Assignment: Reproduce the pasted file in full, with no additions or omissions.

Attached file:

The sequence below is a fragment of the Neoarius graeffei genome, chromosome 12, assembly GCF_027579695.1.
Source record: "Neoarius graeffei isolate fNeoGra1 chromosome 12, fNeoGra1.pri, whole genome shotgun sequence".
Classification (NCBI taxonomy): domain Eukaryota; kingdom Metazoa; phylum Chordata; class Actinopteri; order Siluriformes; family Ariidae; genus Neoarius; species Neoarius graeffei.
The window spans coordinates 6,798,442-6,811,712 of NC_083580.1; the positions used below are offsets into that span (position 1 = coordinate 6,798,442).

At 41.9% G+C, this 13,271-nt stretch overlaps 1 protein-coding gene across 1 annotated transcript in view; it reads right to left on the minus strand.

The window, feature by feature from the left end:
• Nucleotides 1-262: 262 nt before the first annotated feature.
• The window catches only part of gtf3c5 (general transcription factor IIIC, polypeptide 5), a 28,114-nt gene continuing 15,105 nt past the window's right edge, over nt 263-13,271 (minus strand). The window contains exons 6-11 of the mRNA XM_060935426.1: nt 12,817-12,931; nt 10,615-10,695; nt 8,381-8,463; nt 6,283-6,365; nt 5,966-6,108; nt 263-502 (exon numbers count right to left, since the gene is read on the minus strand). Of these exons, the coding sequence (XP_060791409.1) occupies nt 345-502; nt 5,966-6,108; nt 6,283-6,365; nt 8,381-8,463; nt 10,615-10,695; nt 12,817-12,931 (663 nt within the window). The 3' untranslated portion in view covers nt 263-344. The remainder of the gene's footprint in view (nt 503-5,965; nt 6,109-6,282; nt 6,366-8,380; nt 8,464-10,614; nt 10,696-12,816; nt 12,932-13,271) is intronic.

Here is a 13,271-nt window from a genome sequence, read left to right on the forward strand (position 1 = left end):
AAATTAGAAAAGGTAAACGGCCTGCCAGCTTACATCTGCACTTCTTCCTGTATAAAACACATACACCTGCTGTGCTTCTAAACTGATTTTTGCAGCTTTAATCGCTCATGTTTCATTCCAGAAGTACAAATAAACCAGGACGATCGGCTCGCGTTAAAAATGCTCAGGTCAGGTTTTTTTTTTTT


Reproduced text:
The sequence below is a fragment of the Neoarius graeffei genome, chromosome 12, assembly GCF_027579695.1.
Source record: "Neoarius graeffei isolate fNeoGra1 chromosome 12, fNeoGra1.pri, whole genome shotgun sequence".
Classification (NCBI taxonomy): domain Eukaryota; kingdom Metazoa; phylum Chordata; class Actinopteri; order Siluriformes; family Ariidae; genus Neoarius; species Neoarius graeffei.
The window spans coordinates 6,798,442-6,811,712 of NC_083580.1; the positions used below are offsets into that span (position 1 = coordinate 6,798,442).

At 41.9% G+C, this 13,271-nt stretch overlaps 1 protein-coding gene across 1 annotated transcript in view; it reads right to left on the minus strand.

The window, feature by feature from the left end:
• Nucleotides 1-262: 262 nt before the first annotated feature.
• The window catches only part of gtf3c5 (general transcription factor IIIC, polypeptide 5), a 28,114-nt gene continuing 15,105 nt past the window's right edge, over nt 263-13,271 (minus strand). The window contains exons 6-11 of the mRNA XM_060935426.1: nt 12,817-12,931; nt 10,615-10,695; nt 8,381-8,463; nt 6,283-6,365; nt 5,966-6,108; nt 263-502 (exon numbers count right to left, since the gene is read on the minus strand). Of these exons, the coding sequence (XP_060791409.1) occupies nt 345-502; nt 5,966-6,108; nt 6,283-6,365; nt 8,381-8,463; nt 10,615-10,695; nt 12,817-12,931 (663 nt within the window). The 3' untranslated portion in view covers nt 263-344. The remainder of the gene's footprint in view (nt 503-5,965; nt 6,109-6,282; nt 6,366-8,380; nt 8,464-10,614; nt 10,696-12,816; nt 12,932-13,271) is intronic.

Here is a 13,271-nt window from a genome sequence, read left to right on the forward strand (position 1 = left end):
AAATTAGAAAAGGTAAACGGCCTGCCAGCTTACATCTGCACTTCTTCCTGTATAAAACACATACACCTGCTGTGCTTCTAAACTGATTTTTGCAGCTTTAATCGCTCATGTTTCATTCCAGAAGTACAAATAAACCAGGACGATCGGCTCGCGTTAAAAATGCTCAGGTCAGGTTTTTTTTTTTT